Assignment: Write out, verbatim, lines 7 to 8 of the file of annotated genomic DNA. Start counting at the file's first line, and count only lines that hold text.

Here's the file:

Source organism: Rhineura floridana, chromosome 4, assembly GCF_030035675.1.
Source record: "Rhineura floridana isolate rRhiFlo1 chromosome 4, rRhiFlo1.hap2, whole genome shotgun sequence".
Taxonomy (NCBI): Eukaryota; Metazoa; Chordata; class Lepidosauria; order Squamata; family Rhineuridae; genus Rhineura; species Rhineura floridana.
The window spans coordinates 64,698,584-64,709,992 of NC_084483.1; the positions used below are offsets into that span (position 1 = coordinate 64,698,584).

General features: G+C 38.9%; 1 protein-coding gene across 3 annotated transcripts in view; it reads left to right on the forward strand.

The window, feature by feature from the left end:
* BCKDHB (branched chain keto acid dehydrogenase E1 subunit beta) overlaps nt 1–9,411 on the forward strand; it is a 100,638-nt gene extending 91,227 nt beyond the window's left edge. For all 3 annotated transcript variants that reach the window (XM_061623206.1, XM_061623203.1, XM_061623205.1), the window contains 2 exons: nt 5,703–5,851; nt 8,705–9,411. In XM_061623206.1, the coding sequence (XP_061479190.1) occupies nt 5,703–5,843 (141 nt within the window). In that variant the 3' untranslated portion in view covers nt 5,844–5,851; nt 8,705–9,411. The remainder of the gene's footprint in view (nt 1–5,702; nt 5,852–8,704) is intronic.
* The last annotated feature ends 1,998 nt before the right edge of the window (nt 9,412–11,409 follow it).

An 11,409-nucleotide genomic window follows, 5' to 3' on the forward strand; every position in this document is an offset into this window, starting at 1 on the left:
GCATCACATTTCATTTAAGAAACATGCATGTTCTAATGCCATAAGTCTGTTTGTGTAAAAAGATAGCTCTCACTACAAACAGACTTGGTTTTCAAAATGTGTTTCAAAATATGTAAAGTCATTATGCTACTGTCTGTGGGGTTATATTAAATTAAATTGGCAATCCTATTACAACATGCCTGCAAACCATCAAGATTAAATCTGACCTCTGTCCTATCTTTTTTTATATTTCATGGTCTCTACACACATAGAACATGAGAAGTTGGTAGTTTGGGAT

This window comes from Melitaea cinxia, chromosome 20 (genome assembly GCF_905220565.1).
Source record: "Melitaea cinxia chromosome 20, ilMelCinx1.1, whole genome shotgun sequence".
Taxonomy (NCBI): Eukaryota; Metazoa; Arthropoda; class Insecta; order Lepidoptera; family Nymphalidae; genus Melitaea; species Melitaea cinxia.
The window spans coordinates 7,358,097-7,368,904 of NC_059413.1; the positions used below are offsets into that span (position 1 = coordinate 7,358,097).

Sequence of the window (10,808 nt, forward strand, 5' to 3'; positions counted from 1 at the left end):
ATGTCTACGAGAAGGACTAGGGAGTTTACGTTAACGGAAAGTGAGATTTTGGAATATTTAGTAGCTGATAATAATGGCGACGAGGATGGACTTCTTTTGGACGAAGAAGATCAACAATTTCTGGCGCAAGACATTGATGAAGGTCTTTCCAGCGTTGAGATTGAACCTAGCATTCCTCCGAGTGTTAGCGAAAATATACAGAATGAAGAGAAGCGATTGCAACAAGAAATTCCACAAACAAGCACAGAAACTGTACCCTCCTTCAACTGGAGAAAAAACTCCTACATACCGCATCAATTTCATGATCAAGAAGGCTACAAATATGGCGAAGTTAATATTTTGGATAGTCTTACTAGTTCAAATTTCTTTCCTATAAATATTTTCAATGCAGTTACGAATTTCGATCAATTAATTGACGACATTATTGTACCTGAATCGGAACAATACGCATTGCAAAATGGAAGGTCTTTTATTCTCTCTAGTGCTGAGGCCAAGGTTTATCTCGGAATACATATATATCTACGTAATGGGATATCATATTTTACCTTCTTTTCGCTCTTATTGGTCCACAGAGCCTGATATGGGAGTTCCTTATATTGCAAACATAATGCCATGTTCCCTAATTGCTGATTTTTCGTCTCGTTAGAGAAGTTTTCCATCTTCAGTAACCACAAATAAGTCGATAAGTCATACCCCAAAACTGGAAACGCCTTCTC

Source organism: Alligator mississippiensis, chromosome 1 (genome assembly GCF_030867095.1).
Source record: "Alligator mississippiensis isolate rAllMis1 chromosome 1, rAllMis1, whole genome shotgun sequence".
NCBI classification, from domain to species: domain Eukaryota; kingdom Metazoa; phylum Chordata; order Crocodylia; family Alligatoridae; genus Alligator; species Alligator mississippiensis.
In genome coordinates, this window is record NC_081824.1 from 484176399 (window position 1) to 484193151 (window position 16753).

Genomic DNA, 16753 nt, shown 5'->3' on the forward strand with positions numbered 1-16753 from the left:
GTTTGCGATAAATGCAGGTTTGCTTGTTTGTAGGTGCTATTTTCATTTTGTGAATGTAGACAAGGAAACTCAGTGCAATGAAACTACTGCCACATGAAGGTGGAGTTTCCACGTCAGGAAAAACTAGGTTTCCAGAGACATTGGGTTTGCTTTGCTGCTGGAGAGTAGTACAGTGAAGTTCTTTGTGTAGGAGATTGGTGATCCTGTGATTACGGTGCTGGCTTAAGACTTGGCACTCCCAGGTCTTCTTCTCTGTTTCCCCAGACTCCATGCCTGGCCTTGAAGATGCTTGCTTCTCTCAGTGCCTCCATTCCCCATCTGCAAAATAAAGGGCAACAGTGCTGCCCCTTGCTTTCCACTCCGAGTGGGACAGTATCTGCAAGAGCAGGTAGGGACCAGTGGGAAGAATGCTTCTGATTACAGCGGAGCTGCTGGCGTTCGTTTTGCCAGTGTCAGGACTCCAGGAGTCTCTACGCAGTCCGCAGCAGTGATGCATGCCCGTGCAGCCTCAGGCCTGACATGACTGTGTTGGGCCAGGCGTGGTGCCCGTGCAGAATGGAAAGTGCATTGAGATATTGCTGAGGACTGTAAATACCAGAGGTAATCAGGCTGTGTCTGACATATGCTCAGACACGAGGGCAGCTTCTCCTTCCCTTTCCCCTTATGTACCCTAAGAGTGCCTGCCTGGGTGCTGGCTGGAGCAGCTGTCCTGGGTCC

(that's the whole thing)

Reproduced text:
* BCKDHB (branched chain keto acid dehydrogenase E1 subunit beta) overlaps nt 1–9,411 on the forward strand; it is a 100,638-nt gene extending 91,227 nt beyond the window's left edge. For all 3 annotated transcript variants that reach the window (XM_061623206.1, XM_061623203.1, XM_061623205.1), the window contains 2 exons: nt 5,703–5,851; nt 8,705–9,411. In XM_061623206.1, the coding sequence (XP_061479190.1) occupies nt 5,703–5,843 (141 nt within the window). In that variant the 3' untranslated portion in view covers nt 5,844–5,851; nt 8,705–9,411. The remainder of the gene's footprint in view (nt 1–5,702; nt 5,852–8,704) is intronic.
* The last annotated feature ends 1,998 nt before the right edge of the window (nt 9,412–11,409 follow it).